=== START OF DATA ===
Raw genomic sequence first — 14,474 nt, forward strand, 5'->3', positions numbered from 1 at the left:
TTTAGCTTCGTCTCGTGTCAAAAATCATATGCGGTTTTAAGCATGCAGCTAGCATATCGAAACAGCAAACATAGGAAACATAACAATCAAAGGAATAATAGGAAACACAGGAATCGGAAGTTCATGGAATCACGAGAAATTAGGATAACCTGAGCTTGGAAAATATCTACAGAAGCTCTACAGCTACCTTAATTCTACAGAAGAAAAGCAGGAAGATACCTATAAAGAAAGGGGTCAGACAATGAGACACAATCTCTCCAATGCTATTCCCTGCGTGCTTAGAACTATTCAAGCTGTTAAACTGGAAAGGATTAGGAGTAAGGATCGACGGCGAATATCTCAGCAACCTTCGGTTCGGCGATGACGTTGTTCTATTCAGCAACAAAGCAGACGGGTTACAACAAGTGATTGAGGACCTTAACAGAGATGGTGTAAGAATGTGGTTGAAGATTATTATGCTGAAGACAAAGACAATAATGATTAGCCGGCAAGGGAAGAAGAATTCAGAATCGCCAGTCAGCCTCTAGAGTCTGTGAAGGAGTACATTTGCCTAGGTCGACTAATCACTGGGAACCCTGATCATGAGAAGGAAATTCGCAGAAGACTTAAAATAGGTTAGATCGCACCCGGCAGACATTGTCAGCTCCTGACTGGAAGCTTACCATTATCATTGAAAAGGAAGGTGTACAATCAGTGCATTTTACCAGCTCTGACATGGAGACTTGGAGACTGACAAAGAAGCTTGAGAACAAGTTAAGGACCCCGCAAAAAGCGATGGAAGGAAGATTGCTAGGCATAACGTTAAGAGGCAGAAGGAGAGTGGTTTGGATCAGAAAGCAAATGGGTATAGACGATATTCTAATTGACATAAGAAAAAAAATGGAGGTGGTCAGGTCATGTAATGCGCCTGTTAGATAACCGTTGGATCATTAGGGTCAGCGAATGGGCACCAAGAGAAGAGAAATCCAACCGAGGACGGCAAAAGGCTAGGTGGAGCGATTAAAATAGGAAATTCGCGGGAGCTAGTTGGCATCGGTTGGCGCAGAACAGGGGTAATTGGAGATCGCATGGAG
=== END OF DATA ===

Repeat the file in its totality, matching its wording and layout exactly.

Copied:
Raw genomic sequence first — 14,474 nt, forward strand, 5'->3', positions numbered from 1 at the left:
TTTAGCTTCGTCTCGTGTCAAAAATCATATGCGGTTTTAAGCATGCAGCTAGCATATCGAAACAGCAAACATAGGAAACATAACAATCAAAGGAATAATAGGAAACACAGGAATCGGAAGTTCATGGAATCACGAGAAATTAGGATAACCTGAGCTTGGAAAATATCTACAGAAGCTCTACAGCTACCTTAATTCTACAGAAGAAAAGCAGGAAGATACCTATAAAGAAAGGGGTCAGACAATGAGACACAATCTCTCCAATGCTATTCCCTGCGTGCTTAGAACTATTCAAGCTGTTAAACTGGAAAGGATTAGGAGTAAGGATCGACGGCGAATATCTCAGCAACCTTCGGTTCGGCGATGACGTTGTTCTATTCAGCAACAAAGCAGACGGGTTACAACAAGTGATTGAGGACCTTAACAGAGATGGTGTAAGAATGTGGTTGAAGATTATTATGCTGAAGACAAAGACAATAATGATTAGCCGGCAAGGGAAGAAGAATTCAGAATCGCCAGTCAGCCTCTAGAGTCTGTGAAGGAGTACATTTGCCTAGGTCGACTAATCACTGGGAACCCTGATCATGAGAAGGAAATTCGCAGAAGACTTAAAATAGGTTAGATCGCACCCGGCAGACATTGTCAGCTCCTGACTGGAAGCTTACCATTATCATTGAAAAGGAAGGTGTACAATCAGTGCATTTTACCAGCTCTGACATGGAGACTTGGAGACTGACAAAGAAGCTTGAGAACAAGTTAAGGACCCCGCAAAAAGCGATGGAAGGAAGATTGCTAGGCATAACGTTAAGAGGCAGAAGGAGAGTGGTTTGGATCAGAAAGCAAATGGGTATAGACGATATTCTAATTGACATAAGAAAAAAAATGGAGGTGGTCAGGTCATGTAATGCGCCTGTTAGATAACCGTTGGATCATTAGGGTCAGCGAATGGGCACCAAGAGAAGAGAAATCCAACCGAGGACGGCAAAAGGCTAGGTGGAGCGATTAAAATAGGAAATTCGCGGGAGCTAGTTGGCATCGGTTGGCGCAGAACAGGGGTAATTGGAGATCGCATGGAG